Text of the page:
Force strong at Skellig Michael with invasion of Star Wars fans
Skellig Michael, off the coast of Co Kerry, has seen a huge surge in visitor numbers, according to latest figures.
New statistics released by the Office for Public Works (OPW) show the heritage site has enjoyed a boost since it came to international prominence by featuring in scenes from Star Wars.
Last year saw almost 14,700 people land on the island - well above the figure considered sustainable in the Unesco-approved management plan for the island.
The OPW said the 2016 figure was "exceptional" and due to good weather during the mid-May to October visitor season.
"While the total number of visitors to Skellig Michael for 2016 was 14,648, this was an exceptional yearly outcome, reflecting more benign access than is generally usual and typically, total numbers are in fact lower," the OPW said.
However, if the rise continued, there would be concern about the Skellig's ability to absorb such numbers, it said in response to questions.
Skellig Michael is the most spectacularly situated of all the early medieval Christian monastic sites and hermitages, and the entire island is a world heritage site.
The current management plan, spanning 2008-2018, said that since 1995, the average number of visitors was around 11,100 per season. This figure was considered sustainable "in terms of protection of the national monument", the plan said.
In 2015, the number of visitors was 12,560; in 2016, it reached 14,678, according to the OPW.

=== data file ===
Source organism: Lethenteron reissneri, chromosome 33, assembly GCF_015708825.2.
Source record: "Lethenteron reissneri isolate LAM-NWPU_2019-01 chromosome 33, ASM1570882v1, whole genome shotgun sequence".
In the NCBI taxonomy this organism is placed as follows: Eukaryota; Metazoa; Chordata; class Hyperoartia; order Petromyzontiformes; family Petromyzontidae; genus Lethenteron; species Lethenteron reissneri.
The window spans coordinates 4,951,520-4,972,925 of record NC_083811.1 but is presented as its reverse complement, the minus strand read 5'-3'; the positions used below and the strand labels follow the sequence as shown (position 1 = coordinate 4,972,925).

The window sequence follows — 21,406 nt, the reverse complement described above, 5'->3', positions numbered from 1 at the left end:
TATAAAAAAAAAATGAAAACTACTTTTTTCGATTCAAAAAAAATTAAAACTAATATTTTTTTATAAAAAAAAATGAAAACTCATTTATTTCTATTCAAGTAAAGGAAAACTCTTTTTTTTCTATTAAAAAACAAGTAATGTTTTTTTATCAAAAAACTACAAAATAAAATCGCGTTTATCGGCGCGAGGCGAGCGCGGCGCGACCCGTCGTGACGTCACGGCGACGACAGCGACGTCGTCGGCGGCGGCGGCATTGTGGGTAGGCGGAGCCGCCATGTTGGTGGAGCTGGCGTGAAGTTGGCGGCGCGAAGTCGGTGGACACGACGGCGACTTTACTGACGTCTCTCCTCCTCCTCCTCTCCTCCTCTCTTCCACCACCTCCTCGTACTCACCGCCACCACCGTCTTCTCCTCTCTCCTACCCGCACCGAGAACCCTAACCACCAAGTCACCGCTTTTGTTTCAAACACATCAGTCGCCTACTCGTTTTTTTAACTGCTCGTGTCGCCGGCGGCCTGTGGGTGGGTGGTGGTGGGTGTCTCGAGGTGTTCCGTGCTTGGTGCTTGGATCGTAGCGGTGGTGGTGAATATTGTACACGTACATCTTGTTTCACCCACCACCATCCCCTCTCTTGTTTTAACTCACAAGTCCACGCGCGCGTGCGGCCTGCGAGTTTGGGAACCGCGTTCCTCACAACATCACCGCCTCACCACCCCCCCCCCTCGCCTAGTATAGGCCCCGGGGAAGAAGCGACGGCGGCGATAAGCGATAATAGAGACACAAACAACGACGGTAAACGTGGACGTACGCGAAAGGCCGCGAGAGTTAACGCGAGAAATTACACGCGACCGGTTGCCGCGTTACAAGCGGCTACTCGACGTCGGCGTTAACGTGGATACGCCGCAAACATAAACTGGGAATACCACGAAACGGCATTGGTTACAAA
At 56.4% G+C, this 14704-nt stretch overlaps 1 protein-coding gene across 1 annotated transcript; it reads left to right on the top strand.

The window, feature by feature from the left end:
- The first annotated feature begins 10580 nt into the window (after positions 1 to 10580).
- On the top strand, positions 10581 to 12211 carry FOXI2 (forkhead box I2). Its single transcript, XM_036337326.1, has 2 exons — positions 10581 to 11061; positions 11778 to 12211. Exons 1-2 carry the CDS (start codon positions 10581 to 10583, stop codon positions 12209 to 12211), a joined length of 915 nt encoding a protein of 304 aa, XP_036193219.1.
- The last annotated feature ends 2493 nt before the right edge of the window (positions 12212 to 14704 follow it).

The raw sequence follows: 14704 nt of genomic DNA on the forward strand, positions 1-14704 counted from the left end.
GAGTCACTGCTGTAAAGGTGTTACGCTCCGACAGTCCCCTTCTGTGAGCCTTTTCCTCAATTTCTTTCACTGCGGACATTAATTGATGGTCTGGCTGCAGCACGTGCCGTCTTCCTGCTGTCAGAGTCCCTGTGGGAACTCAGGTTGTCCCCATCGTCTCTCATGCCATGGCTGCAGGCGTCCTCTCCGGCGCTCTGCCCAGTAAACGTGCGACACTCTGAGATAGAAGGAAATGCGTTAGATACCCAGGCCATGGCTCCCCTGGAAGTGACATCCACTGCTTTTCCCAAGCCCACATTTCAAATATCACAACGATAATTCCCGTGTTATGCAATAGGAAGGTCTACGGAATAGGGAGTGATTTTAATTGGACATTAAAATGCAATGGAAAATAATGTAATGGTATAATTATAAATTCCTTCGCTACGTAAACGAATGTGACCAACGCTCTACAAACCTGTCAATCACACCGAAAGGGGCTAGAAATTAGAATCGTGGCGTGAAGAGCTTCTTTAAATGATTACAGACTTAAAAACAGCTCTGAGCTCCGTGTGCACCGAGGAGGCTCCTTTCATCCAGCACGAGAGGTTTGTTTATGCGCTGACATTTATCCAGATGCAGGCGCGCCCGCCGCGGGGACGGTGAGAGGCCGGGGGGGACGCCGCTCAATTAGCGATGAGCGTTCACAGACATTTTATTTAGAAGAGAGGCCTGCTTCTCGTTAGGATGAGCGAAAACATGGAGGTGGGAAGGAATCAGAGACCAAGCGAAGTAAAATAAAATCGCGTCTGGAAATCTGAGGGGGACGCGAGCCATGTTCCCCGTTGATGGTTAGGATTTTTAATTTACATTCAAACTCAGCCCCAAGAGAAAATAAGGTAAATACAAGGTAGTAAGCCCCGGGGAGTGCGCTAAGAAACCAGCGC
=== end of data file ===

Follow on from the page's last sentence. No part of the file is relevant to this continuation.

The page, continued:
Demand for boat trips was high, according to local boatmen who want the season extended.
Analyses of recent admission levels carried out by the OPW indicate that, having regard to the fact that natural forces of the weather and sea will significantly limit access to the island by as much as 40-50pc typically across a season, the experience over recent years showed the volumes visiting the island were not in the critical range.
It has, however, promised to monitor the numbers.
"If if the numbers were to increase significantly, and remain there consistently for the medium and longer term, there would be a heightened concern about the ability of the site to continue to absorb this pressure," the OPW said.
Earlier this year, a major rock fall, for the second year in succession, led to fears the opening of the island would have to be put back.
The OPW insisted the two biggest rock falls in 40 years were not linked to the filming of Star Wars at the site.